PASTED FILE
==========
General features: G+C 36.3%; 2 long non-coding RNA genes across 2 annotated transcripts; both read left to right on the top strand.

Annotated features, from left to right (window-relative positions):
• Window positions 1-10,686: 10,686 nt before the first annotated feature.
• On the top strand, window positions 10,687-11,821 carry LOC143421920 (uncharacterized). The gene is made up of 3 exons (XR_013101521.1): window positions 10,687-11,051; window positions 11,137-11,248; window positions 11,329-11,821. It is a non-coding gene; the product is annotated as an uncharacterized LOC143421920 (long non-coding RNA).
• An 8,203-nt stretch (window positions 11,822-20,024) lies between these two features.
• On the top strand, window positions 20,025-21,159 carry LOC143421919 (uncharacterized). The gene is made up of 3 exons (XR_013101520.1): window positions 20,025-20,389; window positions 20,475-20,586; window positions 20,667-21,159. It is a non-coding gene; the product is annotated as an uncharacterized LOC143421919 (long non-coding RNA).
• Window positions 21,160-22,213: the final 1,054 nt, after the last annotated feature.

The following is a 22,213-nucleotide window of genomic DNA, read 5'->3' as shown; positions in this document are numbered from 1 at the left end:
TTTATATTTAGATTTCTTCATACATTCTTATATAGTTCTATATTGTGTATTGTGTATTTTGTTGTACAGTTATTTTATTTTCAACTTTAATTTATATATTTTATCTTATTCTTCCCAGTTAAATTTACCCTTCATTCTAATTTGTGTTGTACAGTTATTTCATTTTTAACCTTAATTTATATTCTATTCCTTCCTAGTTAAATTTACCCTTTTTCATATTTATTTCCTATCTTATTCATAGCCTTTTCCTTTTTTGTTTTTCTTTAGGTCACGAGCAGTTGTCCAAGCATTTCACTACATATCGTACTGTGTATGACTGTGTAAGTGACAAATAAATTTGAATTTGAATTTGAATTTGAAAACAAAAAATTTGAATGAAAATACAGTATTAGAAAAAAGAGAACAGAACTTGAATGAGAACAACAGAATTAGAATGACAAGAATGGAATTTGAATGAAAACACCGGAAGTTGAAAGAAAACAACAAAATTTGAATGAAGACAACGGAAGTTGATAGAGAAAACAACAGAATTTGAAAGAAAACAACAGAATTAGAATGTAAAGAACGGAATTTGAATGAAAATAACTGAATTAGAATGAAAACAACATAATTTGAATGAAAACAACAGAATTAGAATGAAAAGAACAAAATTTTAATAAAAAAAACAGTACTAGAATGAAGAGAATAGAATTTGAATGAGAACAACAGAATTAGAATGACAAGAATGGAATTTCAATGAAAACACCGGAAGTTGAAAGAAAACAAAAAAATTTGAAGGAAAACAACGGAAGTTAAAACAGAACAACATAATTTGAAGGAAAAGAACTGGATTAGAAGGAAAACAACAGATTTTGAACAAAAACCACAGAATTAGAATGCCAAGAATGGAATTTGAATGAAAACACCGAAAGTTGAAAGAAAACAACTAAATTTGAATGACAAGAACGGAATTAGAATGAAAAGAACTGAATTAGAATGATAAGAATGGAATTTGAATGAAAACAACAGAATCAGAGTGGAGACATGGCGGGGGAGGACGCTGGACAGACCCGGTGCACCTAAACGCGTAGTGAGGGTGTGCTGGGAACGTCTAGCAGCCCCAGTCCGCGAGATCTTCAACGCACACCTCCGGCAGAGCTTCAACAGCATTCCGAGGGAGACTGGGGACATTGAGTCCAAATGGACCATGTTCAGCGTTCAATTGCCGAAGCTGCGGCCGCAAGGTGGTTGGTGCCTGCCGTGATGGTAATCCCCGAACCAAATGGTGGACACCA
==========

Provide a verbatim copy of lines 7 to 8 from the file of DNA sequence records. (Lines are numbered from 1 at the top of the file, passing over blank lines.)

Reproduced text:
• Window positions 21,160-22,213: the final 1,054 nt, after the last annotated feature.

The following is a 22,213-nucleotide window of genomic DNA, read 5'->3' as shown; positions in this document are numbered from 1 at the left end: